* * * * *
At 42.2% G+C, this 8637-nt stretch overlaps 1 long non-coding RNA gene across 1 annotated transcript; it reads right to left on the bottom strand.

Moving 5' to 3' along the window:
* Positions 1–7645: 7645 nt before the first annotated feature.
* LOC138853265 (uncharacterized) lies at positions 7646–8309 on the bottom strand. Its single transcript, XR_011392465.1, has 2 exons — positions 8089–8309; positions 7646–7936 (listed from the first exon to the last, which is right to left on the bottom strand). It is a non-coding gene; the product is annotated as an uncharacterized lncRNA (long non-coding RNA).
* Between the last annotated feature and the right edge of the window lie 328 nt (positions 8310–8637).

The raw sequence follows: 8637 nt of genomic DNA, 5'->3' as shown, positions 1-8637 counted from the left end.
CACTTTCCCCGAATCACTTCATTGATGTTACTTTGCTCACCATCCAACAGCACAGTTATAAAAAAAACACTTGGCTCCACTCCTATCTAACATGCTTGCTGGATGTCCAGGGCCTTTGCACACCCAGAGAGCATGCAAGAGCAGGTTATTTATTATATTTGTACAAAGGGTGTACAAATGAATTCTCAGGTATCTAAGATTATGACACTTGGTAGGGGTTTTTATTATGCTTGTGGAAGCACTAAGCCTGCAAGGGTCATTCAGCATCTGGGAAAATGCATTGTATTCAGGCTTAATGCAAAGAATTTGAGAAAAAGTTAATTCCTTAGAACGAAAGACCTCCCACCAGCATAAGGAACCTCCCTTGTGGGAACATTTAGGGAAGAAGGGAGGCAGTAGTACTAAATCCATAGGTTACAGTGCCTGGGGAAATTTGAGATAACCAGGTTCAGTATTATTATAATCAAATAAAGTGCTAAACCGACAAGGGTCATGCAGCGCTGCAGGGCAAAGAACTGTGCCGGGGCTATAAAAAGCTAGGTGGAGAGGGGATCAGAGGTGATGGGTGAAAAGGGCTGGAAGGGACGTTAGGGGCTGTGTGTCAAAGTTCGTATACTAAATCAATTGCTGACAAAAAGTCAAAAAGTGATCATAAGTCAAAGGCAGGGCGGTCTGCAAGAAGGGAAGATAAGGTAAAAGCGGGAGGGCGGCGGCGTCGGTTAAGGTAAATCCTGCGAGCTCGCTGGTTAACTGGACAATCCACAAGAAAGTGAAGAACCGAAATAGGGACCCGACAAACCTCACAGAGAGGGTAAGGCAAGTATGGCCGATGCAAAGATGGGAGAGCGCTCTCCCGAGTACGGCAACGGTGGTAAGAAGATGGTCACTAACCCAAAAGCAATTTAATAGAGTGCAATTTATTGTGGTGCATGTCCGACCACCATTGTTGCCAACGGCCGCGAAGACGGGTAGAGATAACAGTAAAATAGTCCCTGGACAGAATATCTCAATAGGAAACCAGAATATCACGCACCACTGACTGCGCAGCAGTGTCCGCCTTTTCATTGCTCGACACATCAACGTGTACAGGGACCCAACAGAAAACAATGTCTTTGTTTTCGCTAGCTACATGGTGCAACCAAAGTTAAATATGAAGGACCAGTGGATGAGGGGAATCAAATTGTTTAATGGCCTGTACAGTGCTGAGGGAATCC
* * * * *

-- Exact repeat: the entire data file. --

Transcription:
At 42.2% G+C, this 8637-nt stretch overlaps 1 long non-coding RNA gene across 1 annotated transcript; it reads right to left on the bottom strand.

Moving 5' to 3' along the window:
* Positions 1–7645: 7645 nt before the first annotated feature.
* LOC138853265 (uncharacterized) lies at positions 7646–8309 on the bottom strand. Its single transcript, XR_011392465.1, has 2 exons — positions 8089–8309; positions 7646–7936 (listed from the first exon to the last, which is right to left on the bottom strand). It is a non-coding gene; the product is annotated as an uncharacterized lncRNA (long non-coding RNA).
* Between the last annotated feature and the right edge of the window lie 328 nt (positions 8310–8637).

The raw sequence follows: 8637 nt of genomic DNA, 5'->3' as shown, positions 1-8637 counted from the left end.
CACTTTCCCCGAATCACTTCATTGATGTTACTTTGCTCACCATCCAACAGCACAGTTATAAAAAAAACACTTGGCTCCACTCCTATCTAACATGCTTGCTGGATGTCCAGGGCCTTTGCACACCCAGAGAGCATGCAAGAGCAGGTTATTTATTATATTTGTACAAAGGGTGTACAAATGAATTCTCAGGTATCTAAGATTATGACACTTGGTAGGGGTTTTTATTATGCTTGTGGAAGCACTAAGCCTGCAAGGGTCATTCAGCATCTGGGAAAATGCATTGTATTCAGGCTTAATGCAAAGAATTTGAGAAAAAGTTAATTCCTTAGAACGAAAGACCTCCCACCAGCATAAGGAACCTCCCTTGTGGGAACATTTAGGGAAGAAGGGAGGCAGTAGTACTAAATCCATAGGTTACAGTGCCTGGGGAAATTTGAGATAACCAGGTTCAGTATTATTATAATCAAATAAAGTGCTAAACCGACAAGGGTCATGCAGCGCTGCAGGGCAAAGAACTGTGCCGGGGCTATAAAAAGCTAGGTGGAGAGGGGATCAGAGGTGATGGGTGAAAAGGGCTGGAAGGGACGTTAGGGGCTGTGTGTCAAAGTTCGTATACTAAATCAATTGCTGACAAAAAGTCAAAAAGTGATCATAAGTCAAAGGCAGGGCGGTCTGCAAGAAGGGAAGATAAGGTAAAAGCGGGAGGGCGGCGGCGTCGGTTAAGGTAAATCCTGCGAGCTCGCTGGTTAACTGGACAATCCACAAGAAAGTGAAGAACCGAAATAGGGACCCGACAAACCTCACAGAGAGGGTAAGGCAAGTATGGCCGATGCAAAGATGGGAGAGCGCTCTCCCGAGTACGGCAACGGTGGTAAGAAGATGGTCACTAACCCAAAAGCAATTTAATAGAGTGCAATTTATTGTGGTGCATGTCCGACCACCATTGTTGCCAACGGCCGCGAAGACGGGTAGAGATAACAGTAAAATAGTCCCTGGACAGAATATCTCAATAGGAAACCAGAATATCACGCACCACTGACTGCGCAGCAGTGTCCGCCTTTTCATTGCTCGACACATCAACGTGTACAGGGACCCAACAGAAAACAATGTCTTTGTTTTCGCTAGCTACATGGTGCAACCAAAGTTAAATATGAAGGACCAGTGGATGAGGGGAATCAAATTGTTTAATGGCCTGTACAGTGCTGAGGGAATCC